In the 1970s, a group of engineers at the Xerox Corporation gave the name Ethernet to a coaxial cable, local area network (LAN)1 that used packet transmission. It was developed further by a consortium of Digital Equipment Corporation, Intel Corporation, and Xerox Corporation. In 1985, the Institution of Electrical and Electronic Engineers (IEEE) promulgated a standard (IEEE 802.3) for the data link and physical layers. It has been revised and expanded as Ethernet evolved to support higher speeds, additional network media, and other configurations. In the process, Ethernet became the dominant technology for local area networks. This success led to applications in other networks. In fact, the protocol stack of TCP/IP and Ethernet (Link layer) enables multimedia services to be transmitted throughout the entire Internet. The Ethernet family includes links that:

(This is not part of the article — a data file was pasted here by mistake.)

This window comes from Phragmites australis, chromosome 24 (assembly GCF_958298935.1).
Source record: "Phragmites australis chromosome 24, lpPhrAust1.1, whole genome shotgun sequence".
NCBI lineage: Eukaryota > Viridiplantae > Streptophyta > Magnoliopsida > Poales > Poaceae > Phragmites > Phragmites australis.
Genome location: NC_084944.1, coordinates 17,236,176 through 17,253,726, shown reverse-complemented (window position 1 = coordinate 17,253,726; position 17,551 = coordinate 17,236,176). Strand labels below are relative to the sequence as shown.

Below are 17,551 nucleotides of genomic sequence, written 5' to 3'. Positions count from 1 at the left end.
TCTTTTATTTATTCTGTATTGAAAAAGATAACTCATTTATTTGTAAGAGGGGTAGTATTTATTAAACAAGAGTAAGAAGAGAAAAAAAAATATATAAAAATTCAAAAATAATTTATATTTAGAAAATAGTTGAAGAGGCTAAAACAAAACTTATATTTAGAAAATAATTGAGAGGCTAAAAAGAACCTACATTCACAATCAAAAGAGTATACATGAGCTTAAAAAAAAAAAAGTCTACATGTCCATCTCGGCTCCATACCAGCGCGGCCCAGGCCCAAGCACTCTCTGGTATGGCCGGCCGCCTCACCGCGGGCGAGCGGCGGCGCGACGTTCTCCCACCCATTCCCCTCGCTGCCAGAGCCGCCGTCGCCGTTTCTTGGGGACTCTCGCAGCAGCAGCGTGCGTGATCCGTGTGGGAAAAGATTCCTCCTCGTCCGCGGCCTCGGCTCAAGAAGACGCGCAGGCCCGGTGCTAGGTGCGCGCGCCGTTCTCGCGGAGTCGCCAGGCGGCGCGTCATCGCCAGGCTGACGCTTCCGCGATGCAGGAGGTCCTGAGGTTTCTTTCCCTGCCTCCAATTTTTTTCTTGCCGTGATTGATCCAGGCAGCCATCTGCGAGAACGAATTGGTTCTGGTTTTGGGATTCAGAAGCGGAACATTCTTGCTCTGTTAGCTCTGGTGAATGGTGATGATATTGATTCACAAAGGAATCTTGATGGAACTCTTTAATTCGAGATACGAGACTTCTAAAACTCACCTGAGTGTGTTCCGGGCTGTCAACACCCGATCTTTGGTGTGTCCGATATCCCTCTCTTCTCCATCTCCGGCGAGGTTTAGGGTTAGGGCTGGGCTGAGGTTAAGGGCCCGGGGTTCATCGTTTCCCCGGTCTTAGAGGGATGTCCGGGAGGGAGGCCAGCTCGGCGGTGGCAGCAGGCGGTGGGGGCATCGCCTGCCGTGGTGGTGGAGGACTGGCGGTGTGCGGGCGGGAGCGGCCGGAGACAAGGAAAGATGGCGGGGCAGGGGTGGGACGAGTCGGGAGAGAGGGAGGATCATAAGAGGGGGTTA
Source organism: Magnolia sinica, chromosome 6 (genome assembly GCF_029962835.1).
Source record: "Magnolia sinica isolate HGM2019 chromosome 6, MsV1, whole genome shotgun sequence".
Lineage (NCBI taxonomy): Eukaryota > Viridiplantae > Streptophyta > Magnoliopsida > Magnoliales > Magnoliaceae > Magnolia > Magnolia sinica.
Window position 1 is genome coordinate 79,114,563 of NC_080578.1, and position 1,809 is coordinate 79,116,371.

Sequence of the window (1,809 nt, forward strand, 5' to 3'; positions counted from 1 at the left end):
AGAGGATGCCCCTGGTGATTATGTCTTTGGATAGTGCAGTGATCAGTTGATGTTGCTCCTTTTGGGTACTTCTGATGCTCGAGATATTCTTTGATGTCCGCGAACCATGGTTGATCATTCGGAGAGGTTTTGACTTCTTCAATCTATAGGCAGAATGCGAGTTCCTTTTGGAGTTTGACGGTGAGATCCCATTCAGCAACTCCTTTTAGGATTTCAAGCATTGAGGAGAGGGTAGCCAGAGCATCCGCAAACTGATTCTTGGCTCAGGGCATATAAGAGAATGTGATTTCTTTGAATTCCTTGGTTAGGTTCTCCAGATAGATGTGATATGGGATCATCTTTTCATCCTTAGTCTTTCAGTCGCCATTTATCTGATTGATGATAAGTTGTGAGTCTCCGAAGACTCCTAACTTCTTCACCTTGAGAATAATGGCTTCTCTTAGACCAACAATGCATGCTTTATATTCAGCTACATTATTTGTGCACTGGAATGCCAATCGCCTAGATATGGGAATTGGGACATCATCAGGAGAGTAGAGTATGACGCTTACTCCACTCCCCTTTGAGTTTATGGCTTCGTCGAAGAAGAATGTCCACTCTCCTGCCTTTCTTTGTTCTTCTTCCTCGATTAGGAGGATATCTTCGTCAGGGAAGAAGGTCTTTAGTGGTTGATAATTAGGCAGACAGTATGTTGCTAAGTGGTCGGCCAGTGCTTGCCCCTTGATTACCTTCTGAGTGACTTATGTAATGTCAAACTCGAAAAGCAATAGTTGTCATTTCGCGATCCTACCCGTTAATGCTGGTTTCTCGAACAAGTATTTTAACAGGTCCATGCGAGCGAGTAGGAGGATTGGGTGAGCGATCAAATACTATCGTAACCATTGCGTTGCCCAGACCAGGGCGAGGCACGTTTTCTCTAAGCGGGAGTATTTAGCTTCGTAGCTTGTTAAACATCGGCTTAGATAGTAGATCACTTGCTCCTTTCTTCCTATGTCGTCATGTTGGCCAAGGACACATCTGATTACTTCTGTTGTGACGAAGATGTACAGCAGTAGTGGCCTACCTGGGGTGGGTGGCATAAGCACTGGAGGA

- Operate at speeds of 10 Mbps, 100 Mbps, 1 Gbps, 10 Gbps, 40 Gbps, and 100 Gbps.2
- Employ coaxial cables, unshielded twisted pairs (UTPs), shielded twisted pairs (STP), optical fibers, and wireless.
- Are configured as buses, hubs, switched networks, point-to-point (P2P) and point-to-many (P2MP) connections, and combinations thereof.
Above 1 Gbps, because short frames may be too fast to be detected, extension fields are added to lengthen the frame. Further, to improve the throughput of high-speed networks, a burst mode was added. This allows a sequence of frames to be sent from the same source without relinquishing ...